I’m not saying that Pirrelli have done a perfect job. Clearly there are issues with the longevity, particularly at higher track temperatures. But let’s not kid ourselves that there were ever perfect racing tyres which never blistered or overheated or simply blew apart. It’s part of the game. Let’s not fall into the trap of believing that creating tyres at this bleeding edge of performance is an easy task.

      Drivers through every era of every form of motorsport have always wanted better tyres. More grip, more stability, more durability. The call is nothing new. Nor is the performance of the cars been deliberately managed by proscriptive tyre characteristics a new thing – remember when they made the tyres grooved? Remember when they made the tyres skinny? Remember when grooved tyres used to blister up if they weren’t gradually heat cycled? Remember how in qualifying and practice, drivers would go out and deliberately put heat cycles through the tyres to stop them falling to bits? Remember the 2005 US GP? Remember Nigel Mansell at Adelaide?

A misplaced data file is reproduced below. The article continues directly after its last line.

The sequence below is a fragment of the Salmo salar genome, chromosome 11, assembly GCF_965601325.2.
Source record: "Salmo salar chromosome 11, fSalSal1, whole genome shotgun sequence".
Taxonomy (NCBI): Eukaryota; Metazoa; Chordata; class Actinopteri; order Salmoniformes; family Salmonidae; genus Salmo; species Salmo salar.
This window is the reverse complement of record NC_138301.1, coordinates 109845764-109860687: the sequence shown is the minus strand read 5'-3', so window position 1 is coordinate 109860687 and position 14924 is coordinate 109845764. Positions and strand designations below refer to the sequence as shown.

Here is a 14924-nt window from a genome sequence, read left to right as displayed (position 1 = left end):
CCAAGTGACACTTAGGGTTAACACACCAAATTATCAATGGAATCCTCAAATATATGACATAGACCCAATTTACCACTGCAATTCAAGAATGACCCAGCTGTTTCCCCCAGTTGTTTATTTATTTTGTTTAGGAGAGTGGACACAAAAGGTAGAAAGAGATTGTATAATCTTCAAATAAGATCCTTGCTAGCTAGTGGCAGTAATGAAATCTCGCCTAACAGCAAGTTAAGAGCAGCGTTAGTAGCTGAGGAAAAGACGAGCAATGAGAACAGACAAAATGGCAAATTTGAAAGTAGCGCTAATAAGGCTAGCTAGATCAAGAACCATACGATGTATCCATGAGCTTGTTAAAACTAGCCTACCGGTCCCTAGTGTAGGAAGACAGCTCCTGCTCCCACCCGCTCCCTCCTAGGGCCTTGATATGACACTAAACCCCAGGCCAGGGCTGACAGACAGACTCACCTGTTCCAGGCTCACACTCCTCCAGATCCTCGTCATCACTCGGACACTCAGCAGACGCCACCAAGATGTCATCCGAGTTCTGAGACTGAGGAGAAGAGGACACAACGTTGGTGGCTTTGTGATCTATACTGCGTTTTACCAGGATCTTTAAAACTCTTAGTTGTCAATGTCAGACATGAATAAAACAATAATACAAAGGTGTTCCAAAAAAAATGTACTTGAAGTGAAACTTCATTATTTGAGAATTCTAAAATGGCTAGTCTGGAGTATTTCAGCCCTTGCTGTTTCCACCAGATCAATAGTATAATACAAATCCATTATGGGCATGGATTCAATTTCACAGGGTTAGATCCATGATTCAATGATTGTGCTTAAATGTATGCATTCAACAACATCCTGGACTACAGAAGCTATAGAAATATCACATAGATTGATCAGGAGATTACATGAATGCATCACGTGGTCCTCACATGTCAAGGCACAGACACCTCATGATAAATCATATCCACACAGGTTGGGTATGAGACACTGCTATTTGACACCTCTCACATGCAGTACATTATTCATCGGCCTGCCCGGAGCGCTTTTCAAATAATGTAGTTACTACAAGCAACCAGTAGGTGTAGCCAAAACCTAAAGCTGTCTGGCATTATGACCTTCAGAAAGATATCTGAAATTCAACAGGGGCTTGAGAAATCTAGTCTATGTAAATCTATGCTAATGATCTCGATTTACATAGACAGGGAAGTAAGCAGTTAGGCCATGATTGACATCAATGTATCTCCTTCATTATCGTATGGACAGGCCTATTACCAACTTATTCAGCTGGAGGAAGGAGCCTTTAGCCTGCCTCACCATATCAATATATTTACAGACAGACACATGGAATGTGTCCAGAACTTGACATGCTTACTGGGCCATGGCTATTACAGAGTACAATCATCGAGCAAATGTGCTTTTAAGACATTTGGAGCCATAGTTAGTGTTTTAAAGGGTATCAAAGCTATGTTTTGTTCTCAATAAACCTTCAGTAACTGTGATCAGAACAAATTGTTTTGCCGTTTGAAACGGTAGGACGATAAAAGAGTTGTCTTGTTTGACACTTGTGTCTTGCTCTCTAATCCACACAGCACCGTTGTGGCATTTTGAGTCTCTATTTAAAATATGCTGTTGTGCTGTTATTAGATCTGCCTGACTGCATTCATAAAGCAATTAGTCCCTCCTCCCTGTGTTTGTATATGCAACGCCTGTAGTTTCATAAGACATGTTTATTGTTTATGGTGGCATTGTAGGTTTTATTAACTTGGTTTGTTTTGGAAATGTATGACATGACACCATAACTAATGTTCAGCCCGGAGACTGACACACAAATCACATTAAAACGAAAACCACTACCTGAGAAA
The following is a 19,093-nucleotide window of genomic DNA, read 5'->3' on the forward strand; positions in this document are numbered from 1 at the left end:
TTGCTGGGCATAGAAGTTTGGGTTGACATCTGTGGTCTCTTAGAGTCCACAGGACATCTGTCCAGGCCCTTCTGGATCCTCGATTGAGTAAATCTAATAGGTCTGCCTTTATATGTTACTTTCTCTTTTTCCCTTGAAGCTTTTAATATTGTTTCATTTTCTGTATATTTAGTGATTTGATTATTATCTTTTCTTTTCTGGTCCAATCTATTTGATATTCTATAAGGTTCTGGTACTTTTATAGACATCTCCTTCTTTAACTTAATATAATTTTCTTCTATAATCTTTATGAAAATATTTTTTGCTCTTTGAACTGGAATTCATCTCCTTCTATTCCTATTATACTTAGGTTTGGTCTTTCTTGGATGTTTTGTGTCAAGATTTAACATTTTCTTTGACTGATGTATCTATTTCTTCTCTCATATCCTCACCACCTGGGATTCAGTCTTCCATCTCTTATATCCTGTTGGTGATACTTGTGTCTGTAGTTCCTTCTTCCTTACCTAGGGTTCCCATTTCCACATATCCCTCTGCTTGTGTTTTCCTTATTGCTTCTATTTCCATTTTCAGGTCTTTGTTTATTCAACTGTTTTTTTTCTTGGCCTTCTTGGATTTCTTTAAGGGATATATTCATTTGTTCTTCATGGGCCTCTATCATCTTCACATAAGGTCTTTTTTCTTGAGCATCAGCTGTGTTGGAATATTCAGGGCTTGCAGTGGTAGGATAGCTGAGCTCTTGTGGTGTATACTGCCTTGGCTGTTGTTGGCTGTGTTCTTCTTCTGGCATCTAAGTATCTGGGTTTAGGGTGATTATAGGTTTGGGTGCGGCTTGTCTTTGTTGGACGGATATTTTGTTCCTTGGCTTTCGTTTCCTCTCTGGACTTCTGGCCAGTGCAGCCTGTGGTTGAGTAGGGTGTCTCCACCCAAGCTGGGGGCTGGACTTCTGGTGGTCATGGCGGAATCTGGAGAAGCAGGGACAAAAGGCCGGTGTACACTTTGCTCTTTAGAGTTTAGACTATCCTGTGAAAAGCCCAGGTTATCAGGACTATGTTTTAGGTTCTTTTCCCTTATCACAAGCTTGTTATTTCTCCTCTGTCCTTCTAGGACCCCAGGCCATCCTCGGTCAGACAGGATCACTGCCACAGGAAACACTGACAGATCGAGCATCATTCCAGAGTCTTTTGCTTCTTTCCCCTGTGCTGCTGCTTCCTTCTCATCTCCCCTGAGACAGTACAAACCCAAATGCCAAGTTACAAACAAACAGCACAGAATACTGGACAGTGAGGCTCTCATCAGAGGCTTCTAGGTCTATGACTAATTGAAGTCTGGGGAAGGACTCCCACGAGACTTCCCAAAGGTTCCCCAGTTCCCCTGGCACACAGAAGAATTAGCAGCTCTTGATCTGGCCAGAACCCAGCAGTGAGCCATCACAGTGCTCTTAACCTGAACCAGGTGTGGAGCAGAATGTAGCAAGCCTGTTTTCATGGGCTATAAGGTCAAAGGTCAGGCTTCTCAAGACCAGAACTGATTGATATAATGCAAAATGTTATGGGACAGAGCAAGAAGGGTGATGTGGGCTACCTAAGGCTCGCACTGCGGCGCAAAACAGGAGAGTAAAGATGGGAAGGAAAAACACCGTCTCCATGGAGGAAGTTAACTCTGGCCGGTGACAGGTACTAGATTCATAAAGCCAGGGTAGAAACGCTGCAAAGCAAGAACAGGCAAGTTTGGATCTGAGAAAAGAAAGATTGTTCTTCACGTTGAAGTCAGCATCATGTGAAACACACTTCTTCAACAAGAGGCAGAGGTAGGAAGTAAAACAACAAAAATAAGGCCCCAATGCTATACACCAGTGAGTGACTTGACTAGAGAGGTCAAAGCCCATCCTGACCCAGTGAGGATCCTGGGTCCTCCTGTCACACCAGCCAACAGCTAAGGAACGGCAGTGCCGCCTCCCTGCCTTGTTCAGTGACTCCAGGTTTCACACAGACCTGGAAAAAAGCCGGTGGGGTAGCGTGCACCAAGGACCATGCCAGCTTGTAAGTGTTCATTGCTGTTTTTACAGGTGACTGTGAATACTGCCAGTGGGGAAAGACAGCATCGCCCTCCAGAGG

An F1 car’s tyres are its single most stressed component; one which by nature has the shortest performance lifecycle. Pirrelli’s product is no different. Through all eras of F1, tyres have blisted, burst, delaminated, worn out, overheated, and straight-up exploded. Name me a single year in F1s long history where this was not the case.

      1. @mazdachris, an eloquent and fair defence. Accepting your challenge (whilst expecting to be shot down by “Anon”) I don’t recall the tyres, in general, being problematic during the 1960s.

      2. @mazdachris @hohum I agree, I think that’s fair as well.

        The one area where I would question Pirelli and the FIA’s approach in general is in their insistence on five standard compounds and a single construction to cover an entire season, forcing teams to adapt to the rubber. Why not bring just two types of tyres to each race for strategic variance, but actually build them according to the demands of each track and try to give teams the best possible tyres for each Grand Prix, varying both compound and construction?